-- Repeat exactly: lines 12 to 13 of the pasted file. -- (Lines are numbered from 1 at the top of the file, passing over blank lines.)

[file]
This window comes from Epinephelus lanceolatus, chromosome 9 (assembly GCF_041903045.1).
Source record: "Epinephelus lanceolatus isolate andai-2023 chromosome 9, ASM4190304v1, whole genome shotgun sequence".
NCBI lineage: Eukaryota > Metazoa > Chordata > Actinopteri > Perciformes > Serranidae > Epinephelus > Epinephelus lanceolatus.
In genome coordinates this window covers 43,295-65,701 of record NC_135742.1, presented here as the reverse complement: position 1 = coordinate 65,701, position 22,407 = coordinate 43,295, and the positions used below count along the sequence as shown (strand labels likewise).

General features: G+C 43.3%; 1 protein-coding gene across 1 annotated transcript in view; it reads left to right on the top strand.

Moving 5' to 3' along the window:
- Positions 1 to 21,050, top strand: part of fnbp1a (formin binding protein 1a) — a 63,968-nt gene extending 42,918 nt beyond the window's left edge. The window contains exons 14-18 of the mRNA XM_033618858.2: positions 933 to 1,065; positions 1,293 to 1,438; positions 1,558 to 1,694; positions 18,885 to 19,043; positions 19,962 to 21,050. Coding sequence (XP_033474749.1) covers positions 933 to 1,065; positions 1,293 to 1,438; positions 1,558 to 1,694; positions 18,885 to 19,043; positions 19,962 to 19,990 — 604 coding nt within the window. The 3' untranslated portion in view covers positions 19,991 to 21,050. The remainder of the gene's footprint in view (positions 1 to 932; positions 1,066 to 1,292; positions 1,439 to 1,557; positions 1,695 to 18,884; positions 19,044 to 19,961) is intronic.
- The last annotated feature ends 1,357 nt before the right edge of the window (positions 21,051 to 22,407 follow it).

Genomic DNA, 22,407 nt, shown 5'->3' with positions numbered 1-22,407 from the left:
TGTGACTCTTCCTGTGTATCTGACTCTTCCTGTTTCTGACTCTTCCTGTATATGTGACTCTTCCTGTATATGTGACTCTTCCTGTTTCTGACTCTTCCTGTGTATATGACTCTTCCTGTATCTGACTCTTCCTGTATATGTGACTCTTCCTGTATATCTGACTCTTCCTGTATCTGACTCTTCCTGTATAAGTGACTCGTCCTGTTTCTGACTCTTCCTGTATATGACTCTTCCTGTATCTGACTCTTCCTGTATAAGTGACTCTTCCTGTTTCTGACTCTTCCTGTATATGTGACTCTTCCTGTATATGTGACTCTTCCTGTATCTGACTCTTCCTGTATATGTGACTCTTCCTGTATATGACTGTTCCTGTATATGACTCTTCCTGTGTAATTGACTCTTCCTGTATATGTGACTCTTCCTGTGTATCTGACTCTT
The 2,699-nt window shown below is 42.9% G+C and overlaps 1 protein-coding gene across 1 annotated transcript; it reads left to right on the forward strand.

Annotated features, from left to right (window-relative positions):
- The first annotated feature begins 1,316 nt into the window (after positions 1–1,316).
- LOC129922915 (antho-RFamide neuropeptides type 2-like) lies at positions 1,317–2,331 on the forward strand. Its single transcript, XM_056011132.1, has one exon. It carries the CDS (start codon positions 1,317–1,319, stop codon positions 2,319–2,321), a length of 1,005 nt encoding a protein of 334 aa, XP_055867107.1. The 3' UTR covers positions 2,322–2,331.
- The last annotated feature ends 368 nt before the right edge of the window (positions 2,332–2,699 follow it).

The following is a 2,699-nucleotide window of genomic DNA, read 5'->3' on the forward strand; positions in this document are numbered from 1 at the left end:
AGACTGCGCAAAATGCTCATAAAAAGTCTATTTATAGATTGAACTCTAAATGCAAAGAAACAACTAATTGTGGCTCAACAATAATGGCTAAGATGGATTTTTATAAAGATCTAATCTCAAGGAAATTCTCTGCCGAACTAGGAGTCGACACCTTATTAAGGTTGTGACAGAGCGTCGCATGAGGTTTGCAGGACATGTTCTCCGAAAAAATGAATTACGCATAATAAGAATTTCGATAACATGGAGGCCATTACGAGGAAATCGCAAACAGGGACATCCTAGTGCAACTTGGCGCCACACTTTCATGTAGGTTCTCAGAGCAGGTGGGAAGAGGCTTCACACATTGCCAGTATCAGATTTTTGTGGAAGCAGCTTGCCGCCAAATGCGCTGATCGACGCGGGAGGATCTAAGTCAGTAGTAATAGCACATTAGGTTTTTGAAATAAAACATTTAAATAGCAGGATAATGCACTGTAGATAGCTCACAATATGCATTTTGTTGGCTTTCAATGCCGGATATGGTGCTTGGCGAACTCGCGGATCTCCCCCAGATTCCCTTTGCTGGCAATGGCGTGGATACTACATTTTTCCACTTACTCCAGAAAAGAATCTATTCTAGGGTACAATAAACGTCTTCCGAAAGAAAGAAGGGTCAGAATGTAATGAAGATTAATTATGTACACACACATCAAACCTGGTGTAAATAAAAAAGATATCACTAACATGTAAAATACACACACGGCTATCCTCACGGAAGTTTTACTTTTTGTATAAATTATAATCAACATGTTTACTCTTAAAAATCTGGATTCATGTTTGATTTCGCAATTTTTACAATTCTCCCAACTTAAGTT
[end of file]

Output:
Annotated features, from left to right (window-relative positions):
- The first annotated feature begins 1,316 nt into the window (after positions 1–1,316).